I have a 13 year old mare that foaled about 24 hours ago. Leading up to foaling, she was off her feed and didn't show much interest but would pick at it until it was gone. Since foaling (normal delivery) she has continued to be off of her feed and seems to be in some discomfort. The vet came out Monday morning and checked her out and she is normal in every way - Temp, heartrate, gut sounds, but she remains depressed acting. Is this common with mares that have very large foals? The vet gave her banamine and it seems to perk her up for a while, but soon wore off. I may be paranoid, as I lost a mare two weeks ago to a twisted intestine, just three weeks from delivery date .
Mares often have post-foaling pain that leave them reluctant to eat and/or pass manure. Your paranoia is well warranted because mares showing additional discomfort can develop serious issues.
I had a similar problem with my mare this year. She just wasn't right. Still attentive to her foal, but not eating well, and not enough poop in her stall. She would then circle slowly and quit. On and off it would go. The vet had me give banamine injections several times a day, as all other vital signs were normal. 4th vet visit out I was having fits...kept rolling her eyes at me. By then, my foal was acting fussy too...hungry all the time.
Years ago I almost lost a mare post foaling because of impaction. Ended up hospitalized, pumping 20 liters of LRS IV into her to save her life.
I explained this to my vet, and pretty much demanded "the whole nine yards". She said that since she was there, that she'd go ahead and tube/oil her, palpate her, and give some fluids. Good thing, because my mare was impacting (I was right)...but wasn't showing full blown symptoms because she was too busy caring for her baby.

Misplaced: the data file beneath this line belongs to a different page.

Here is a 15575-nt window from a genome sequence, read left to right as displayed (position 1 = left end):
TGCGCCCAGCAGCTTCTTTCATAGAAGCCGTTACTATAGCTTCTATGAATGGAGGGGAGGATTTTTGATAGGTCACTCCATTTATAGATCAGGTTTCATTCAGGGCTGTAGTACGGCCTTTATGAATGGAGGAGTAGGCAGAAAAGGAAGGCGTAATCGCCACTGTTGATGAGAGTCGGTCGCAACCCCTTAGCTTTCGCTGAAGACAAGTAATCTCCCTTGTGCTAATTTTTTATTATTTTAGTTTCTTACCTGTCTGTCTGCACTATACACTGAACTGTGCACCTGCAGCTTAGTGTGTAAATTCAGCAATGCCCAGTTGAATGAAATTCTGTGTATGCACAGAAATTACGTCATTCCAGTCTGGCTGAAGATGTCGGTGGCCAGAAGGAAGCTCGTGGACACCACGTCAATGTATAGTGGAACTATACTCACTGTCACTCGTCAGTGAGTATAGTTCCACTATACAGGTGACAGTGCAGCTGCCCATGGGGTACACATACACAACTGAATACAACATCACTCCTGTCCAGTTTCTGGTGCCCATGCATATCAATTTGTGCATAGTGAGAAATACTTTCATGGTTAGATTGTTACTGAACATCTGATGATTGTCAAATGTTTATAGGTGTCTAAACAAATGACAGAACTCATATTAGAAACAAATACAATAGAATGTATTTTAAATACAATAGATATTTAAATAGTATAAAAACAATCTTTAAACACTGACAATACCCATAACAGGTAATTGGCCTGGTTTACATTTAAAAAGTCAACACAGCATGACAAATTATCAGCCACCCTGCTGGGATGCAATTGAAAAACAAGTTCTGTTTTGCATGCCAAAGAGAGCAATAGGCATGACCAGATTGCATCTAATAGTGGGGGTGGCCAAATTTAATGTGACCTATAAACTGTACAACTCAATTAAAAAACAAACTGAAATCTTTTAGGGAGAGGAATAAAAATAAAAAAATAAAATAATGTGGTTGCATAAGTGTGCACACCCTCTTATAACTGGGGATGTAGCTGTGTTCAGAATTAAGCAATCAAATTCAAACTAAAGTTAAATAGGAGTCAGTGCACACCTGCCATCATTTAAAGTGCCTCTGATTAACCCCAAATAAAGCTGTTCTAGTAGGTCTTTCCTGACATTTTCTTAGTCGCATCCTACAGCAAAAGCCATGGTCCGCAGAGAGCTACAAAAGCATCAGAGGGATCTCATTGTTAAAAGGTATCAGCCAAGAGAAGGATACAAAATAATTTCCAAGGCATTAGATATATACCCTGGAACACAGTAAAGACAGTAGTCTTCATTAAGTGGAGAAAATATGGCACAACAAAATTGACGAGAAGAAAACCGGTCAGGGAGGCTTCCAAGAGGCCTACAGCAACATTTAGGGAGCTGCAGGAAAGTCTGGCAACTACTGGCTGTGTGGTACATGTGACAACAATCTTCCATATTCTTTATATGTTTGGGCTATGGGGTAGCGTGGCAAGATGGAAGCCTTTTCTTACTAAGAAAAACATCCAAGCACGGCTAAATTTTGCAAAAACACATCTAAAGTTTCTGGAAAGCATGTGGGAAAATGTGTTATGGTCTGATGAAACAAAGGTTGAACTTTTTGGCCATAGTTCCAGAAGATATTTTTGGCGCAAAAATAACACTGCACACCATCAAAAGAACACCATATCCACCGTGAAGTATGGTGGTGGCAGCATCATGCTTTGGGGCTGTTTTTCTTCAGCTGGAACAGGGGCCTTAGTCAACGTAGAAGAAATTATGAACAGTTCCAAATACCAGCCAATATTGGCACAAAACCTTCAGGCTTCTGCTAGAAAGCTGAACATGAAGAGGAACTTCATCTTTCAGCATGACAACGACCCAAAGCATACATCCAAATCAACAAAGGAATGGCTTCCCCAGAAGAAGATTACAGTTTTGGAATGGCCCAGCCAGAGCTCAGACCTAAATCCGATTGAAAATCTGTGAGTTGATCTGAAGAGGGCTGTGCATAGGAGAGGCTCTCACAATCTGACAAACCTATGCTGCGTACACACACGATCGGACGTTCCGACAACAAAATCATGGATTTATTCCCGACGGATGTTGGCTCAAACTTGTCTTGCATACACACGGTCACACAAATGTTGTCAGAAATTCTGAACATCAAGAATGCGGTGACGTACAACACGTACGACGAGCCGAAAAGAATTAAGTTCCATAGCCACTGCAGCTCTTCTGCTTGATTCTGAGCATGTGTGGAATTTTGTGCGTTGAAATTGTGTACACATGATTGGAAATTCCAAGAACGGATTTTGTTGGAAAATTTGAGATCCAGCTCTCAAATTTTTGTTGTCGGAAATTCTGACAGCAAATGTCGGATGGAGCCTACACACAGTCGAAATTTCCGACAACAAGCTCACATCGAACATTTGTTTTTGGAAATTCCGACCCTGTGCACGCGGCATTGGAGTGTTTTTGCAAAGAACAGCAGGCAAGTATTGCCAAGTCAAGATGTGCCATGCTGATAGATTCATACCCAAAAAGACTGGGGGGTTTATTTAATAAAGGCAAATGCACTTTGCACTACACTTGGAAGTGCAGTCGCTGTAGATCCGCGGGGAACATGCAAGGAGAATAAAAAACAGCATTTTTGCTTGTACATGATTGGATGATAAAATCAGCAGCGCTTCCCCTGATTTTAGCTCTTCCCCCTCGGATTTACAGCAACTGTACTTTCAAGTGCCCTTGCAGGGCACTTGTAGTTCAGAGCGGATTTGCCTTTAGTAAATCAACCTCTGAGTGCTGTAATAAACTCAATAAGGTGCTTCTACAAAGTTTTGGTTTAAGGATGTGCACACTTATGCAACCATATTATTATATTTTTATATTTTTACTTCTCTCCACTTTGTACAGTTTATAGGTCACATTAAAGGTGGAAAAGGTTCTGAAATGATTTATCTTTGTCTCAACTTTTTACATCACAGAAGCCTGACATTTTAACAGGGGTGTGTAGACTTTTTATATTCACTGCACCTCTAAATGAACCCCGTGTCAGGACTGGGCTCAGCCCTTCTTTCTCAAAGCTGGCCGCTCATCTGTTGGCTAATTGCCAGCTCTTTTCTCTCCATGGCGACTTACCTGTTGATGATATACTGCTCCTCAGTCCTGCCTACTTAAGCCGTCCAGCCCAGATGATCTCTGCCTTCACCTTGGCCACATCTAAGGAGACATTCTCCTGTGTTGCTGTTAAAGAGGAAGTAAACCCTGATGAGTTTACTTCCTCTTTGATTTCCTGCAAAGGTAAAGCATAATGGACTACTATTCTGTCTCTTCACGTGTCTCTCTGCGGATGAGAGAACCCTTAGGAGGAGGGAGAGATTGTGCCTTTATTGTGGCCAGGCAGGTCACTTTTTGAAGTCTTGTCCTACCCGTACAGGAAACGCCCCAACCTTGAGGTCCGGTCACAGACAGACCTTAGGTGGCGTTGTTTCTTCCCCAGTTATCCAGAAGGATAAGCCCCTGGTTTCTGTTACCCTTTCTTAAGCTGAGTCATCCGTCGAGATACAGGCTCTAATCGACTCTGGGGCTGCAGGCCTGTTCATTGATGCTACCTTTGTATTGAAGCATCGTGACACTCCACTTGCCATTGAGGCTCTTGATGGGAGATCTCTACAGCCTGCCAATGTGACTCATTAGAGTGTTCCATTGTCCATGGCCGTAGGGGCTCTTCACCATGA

The next morning my mare was doing well, but ended up hauling them both to a critical care facility. I referred myself...didn't even go through my normal vet (but knew she'd send me there regardless). The stress of low grade colic for 3 days in my mare dropped her lactation enough to cause serious constipation in the foal. So, I had to take him there for hospitalization, bloodwork, fluid treatment, gastroguard, and enemas. We also had to start the mare on a $$$ medication to boost milk production.
Granted, none of this may have any correlation to your mare....but don't ever take NO for an answer. If I hadn't put my foot down, I could have lost one or both of them. You know your mare better than anyone. If you think she's not right...she probably isn't. There is nothing wrong with insisting more from your vet (I work for a vet, they don't mind..really). Keep us updated.
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